Palm Oil Trims Third Monthly Decline as Soybeans Rally on Demand

Palm oil gained, paring a third monthly decline, after soybeans rallied as demand for U.S. supplies increased on slowing exports from Brazil, poised to be the world’s largest grower this year.

The contract for July delivery advanced as much as 1.3 percent to 2,302 ringgit ($759) a metric ton on the Bursa Malaysia Derivatives, before ending the morning session at 2,281 ringgit in Kuala Lumpur. Futures are headed for a 4.1 percent decline in April.

Soybeans, which can be crushed to make soybean oil, rallied to a one-month high in Chicago today on speculation that demand for U.S crop will increase as supplies from Brazil slowed. Growers in Brazil sold 66 percent of the 2012-2013 crop, compared with 75 percent a year ago, research firm Safras & Mercado said yesterday. Palm and soybean oils are the most consumed edible oils in the world.

China is turning its demand to U.S. because it’s not able to get it from Brazil because of the congestion at ports,” said Prathamesh Mallya, an analyst at AnandRathi Commodities Ltd. in Mumbai. “Soybeans will continue to remain volatile and probably that is where palm oil will take further cues.”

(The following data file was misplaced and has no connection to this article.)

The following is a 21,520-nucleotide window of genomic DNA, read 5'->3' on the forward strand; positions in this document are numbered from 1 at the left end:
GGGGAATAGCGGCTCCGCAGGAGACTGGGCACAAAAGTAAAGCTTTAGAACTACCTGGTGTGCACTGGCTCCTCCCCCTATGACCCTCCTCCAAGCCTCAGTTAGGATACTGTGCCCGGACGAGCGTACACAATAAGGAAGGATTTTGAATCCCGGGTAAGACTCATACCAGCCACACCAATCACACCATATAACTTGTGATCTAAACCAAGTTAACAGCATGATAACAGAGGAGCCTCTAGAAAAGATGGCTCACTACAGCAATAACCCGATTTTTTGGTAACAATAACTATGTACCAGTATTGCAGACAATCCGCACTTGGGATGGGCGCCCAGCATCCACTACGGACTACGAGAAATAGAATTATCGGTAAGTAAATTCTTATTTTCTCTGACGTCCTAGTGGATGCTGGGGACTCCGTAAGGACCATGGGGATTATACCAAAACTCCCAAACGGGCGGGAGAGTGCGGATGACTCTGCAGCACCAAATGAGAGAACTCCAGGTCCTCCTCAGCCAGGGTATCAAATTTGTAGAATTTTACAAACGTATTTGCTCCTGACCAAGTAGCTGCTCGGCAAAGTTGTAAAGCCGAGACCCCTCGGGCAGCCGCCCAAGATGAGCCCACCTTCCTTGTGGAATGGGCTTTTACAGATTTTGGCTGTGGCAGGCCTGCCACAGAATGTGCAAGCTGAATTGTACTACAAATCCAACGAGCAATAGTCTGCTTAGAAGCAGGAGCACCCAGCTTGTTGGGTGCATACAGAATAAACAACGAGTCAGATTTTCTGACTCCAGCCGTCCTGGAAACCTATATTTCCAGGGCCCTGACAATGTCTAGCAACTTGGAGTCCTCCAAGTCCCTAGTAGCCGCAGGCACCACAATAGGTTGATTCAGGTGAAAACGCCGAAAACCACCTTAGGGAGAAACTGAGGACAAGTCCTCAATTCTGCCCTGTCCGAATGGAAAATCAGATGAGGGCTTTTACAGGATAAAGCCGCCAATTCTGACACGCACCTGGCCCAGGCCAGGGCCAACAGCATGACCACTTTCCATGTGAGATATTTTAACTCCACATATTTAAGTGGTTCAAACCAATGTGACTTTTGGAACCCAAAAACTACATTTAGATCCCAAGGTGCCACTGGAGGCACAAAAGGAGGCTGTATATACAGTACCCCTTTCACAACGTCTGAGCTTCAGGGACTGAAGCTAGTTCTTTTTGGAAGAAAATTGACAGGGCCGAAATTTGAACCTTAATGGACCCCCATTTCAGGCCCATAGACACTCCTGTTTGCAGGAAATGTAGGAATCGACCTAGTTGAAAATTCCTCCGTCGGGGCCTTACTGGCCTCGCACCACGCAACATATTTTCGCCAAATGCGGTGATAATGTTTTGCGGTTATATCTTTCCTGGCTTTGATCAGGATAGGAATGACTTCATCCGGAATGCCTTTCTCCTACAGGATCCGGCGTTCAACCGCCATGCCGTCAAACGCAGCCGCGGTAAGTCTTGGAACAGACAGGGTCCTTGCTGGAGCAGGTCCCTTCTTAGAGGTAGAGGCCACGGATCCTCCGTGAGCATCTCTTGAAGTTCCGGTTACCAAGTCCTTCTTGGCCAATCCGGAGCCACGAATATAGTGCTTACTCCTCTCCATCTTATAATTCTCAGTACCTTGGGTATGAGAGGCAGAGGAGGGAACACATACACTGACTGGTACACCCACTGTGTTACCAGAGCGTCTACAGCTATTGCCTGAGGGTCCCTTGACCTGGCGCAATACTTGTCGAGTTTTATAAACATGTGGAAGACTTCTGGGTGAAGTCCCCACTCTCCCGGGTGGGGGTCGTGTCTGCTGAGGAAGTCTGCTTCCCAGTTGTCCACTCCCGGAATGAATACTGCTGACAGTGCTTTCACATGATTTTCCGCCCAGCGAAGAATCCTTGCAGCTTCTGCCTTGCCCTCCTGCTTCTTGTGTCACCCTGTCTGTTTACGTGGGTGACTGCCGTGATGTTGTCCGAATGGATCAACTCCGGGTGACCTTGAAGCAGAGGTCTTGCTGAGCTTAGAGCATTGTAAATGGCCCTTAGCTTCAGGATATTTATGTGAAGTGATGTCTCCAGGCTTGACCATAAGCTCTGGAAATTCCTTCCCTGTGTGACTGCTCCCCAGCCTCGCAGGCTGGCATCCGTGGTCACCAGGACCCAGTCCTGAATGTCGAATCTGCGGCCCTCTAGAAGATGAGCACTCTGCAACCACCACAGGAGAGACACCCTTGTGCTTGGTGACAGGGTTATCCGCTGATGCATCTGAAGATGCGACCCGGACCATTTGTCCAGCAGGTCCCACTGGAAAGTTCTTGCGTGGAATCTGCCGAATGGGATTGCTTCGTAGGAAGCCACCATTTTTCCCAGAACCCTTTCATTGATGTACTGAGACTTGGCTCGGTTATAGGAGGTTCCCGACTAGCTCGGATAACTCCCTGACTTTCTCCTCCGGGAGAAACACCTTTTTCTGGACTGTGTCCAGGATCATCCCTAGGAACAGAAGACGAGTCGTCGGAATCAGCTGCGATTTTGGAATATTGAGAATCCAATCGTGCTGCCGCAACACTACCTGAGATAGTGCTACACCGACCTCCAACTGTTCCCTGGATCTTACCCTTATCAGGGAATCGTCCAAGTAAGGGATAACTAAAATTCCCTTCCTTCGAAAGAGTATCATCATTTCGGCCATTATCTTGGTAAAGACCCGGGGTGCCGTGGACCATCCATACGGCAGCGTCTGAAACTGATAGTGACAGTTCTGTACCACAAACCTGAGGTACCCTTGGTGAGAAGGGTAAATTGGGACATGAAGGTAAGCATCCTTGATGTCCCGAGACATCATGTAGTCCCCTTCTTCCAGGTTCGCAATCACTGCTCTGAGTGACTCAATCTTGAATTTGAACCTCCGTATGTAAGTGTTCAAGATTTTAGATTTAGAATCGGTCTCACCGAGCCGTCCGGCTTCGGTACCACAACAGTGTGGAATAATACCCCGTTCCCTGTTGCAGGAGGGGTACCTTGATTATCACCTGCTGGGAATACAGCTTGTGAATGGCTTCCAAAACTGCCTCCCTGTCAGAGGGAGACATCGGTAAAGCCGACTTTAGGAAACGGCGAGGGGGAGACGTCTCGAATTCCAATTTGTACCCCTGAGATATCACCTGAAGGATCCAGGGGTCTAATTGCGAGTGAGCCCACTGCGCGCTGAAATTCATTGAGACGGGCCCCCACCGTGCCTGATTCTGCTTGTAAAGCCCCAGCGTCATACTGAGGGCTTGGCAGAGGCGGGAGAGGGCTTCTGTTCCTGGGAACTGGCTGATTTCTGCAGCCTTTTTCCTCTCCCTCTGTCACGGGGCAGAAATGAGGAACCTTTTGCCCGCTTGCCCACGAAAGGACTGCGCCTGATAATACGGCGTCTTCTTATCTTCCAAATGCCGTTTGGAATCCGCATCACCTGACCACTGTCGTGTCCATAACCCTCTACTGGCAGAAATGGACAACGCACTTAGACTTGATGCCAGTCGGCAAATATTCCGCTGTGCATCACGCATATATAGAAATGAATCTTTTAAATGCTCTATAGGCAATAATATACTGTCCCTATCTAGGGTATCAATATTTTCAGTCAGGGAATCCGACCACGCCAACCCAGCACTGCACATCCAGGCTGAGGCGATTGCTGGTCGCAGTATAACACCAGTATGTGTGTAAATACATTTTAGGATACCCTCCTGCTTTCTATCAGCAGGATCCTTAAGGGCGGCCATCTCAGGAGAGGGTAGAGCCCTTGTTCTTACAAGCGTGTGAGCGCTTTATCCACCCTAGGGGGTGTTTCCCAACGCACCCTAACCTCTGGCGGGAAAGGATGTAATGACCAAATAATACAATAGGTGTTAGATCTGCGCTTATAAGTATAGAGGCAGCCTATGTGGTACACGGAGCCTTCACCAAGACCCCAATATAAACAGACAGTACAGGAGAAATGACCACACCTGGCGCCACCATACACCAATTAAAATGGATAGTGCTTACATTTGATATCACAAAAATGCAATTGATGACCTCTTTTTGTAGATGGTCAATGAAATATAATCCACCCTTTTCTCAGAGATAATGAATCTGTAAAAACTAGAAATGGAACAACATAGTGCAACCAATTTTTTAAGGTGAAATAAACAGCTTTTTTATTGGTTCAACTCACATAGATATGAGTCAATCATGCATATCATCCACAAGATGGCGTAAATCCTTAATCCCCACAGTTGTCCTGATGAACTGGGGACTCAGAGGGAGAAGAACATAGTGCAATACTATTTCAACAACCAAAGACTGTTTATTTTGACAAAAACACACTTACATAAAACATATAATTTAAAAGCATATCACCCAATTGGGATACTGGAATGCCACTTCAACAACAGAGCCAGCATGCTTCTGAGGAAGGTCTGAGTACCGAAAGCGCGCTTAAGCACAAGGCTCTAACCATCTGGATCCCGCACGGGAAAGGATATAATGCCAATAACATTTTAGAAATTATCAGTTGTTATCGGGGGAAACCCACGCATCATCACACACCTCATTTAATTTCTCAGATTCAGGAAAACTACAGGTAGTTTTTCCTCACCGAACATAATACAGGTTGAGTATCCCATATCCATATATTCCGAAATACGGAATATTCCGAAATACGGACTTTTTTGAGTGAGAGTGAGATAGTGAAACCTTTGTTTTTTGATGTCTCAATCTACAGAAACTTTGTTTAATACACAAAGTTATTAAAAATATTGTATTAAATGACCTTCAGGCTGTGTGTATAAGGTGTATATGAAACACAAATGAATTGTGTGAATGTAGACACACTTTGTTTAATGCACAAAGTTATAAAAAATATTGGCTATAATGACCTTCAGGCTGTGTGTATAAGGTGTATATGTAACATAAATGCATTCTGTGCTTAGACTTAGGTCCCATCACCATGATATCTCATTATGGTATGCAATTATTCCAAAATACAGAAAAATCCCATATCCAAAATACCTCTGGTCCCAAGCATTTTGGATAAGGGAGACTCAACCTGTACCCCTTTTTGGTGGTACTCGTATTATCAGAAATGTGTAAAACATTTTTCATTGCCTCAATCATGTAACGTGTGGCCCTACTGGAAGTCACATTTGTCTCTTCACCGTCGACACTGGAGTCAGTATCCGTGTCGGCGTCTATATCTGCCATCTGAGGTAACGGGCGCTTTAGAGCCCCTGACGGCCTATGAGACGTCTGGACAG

Soybeans for July delivery advanced as much as 0.4 percent to $14.15 a bushel on the Chicago Board of Trade, the highest price for the most-active contract since March 28. Soybean oil for July delivery was little changed at 49.46 cents a pound.

Demand for palm oil may pick up in the months ahead of Ramadan in July, said Mallya. Consumption of cooking oils usually increase during the Muslim fasting month as communal meals boost demand.

Exports from Malaysia fell 4.3 percent to 1.31 million tons in April from a month earlier, surveyor Intertek said today. Reserves have dropped 17 percent to 2.17 million tons in March from a record 2.63 million tons in December, according to Malaysian Palm Oil Board data.

To contact the reporter on this story: Ranjeetha Pakiam in Kuala Lumpur at rpakiam@bloomberg.net

To contact the editor responsible for this story: James Poole at jpoole4@bloomberg.net

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